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Newlywed Estate Planning

August 6, 2014

Filed under: Beneficiaries,Blended Families,Divorce,Estate Planning — Tags: , , , — Neel Shah @ 3:41 am

While there is a great deal to celebrate getting ready for your wedding, don’t neglect this excellent opportunity to delve into your estate planning as well. Unfortunately, as you may already know, accidents can happen at any time. Of course we all hope that nothing impacts your new family and celebrations, but it is critical that you discuss your plans with your new spouse and outline your plans early. Remember that it will be much easier to update them later on once you have decided on the proper documents, but that you should never neglect putting your plan together entirely.

Newlywed Estate Planning

Photo Credit: gogirlfinance.com

You can begin with small steps, like changing your account beneficiaries. This is one of the easiest things to do in your overall estate plan, but there are big ramifications if you’re adding on your new spouse. Do it early. Make sure you update your life insurance, IRA, and 401k accounts, including any others that may have beneficiaries listed in the event that something happens to you.

Your next step should be to look over any wills that both of you have and to ensure that each individual has a solid will reflecting his or her current wishes. Powers of attorney and medical directives are also crucial for new spouses who may be updating their information from the past to reflect their new marriage. For more ideas about transitioning your estate planning to married life, contact us through email at info@lawesq.net or contact us via phone at 732-521-9455 to get started.

Estate Planning Tips for the Blended Family

July 22, 2014

Filed under: Blended Families,Divorce,Estate Planning,Estate Planning for Children — Tags: , , , — Neel Shah @ 4:58 pm

Second or third marriages can be very fulfilling, but they also bring their own set of challenges when it comes to estate planning. There could be children from previous relationships and children that have been born into the new marriage. If both parties were previously divorced, this can complicate property and other assets that have been brought into the marriage.

Estate Planning Tips for the Blended Family
(Photo Credit: revealedintime.blogspot.com)

You want to approach this issue by thinking about your individual estate planning goals first. Your assets, like investments, retirement plans, brokerage accounts, jewelry, cars, and houses, should all be considered. If you have not recently updated your beneficiary designations, you will want to consider whether your goals have changed as a result of a new marriage. Frequently people forget to update the beneficiaries on these important accounts after getting remarried, so it’s important to schedule an annual review with your estate planning specialist so that your documents always reflect your most current goals.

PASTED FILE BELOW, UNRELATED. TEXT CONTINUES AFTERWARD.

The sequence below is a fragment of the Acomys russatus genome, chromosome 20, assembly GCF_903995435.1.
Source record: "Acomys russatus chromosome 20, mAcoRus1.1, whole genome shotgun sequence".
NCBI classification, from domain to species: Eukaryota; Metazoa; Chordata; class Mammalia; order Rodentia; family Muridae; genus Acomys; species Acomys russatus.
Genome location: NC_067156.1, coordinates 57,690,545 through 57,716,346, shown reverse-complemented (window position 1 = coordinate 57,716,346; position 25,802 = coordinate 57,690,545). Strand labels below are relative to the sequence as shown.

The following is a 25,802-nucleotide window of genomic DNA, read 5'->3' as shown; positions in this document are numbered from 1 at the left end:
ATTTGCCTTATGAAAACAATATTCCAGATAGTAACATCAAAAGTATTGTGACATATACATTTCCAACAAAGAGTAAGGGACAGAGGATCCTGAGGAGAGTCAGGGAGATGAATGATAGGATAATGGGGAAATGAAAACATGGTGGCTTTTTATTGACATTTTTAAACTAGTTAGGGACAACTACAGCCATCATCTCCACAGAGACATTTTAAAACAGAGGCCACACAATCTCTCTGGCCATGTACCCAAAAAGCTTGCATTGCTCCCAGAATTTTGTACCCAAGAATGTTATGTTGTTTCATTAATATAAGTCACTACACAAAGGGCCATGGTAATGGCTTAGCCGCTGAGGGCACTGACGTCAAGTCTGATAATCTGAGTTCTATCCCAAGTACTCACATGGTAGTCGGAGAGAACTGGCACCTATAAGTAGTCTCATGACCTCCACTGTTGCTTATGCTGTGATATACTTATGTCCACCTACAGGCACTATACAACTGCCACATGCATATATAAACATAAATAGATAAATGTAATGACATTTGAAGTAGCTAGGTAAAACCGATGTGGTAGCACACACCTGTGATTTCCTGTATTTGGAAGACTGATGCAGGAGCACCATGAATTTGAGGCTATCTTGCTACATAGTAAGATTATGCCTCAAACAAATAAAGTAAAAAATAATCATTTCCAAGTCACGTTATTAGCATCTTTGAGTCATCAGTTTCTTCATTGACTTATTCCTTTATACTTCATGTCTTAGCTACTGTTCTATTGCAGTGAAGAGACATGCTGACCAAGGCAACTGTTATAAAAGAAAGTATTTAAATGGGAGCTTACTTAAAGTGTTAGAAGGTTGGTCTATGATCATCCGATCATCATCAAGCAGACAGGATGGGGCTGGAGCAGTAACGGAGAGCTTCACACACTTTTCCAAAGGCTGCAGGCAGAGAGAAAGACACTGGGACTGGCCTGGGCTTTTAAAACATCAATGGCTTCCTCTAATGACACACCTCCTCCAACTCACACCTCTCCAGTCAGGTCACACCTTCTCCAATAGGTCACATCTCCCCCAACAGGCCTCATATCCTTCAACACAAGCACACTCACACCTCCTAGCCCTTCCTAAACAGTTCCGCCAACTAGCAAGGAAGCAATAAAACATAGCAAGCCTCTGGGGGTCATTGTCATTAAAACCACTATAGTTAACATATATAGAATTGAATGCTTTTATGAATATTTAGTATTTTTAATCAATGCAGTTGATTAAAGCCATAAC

If there are certain items that you want your children to receive, make sure that you clearly note these items in your estate planning documents. Leaving all of the property to the surviving spouse may not be the best approach because it doesn’t ensure that those children will actually receive those benefits. In many cases, it’s most appropriate to use trusts to provide for the spouse while making separate plans for the children to receive the property. To learn more about our special planning for blended families, reach out to us through email at info@lawesq.net or contact us via phone at 732-521-9455.

Special Planning for Second Marriages: Lessons Learned From Casey Kasem

May 27, 2014

Filed under: Blended Families,Family Limited Partnerships — Tags: , , , — Neel Shah @ 12:29 pm

The recent news hoopla over Casey Kasem illustrates an important lesson for planning your own estate: things may change when you throw a second marriage into the mix, calling for a re-evaluation of your plans. There are many things that should be addressed in estate planning where a second marriage has occurred. Doing so will help prevent problems and lay the groundwork for plans that actually carry out your wishes rather than spark legal battles among family members.

Special Planning for Second Marriages Lessons Learned From Casey Kasem
(Photo Credit: mediaconfidential.blogspot.com)

Medical directives, powers of attorney, and even decisions about burial planning should all be considered in your estate plan if you are involved in a second or third marriage. This avoids conflict between family members that can make the grieving process even more difficult.

When it comes to passing down assets, this is especially complex in a second marriage. Who should get the money? Should it be split between children? Does it go to the first wife in one lump sum and the remainder is split among the children? There’s a lot of tension that can arise if you don’t think about the answers to these questions well in advance. Conflicts tend to crop up especially when a non-parent spouse is receiving assets that children feel entitled to in one sense or another. The more clarity there is in your planning, the better. Once you’ve met with an estate planning professional, it’s important that you in some sense communicate what you have outlined to family member stakeholders. To learn more about estate planning techniques for second and third marriages, email us at info@lawesq.net or contact us via phone at 732-521-9455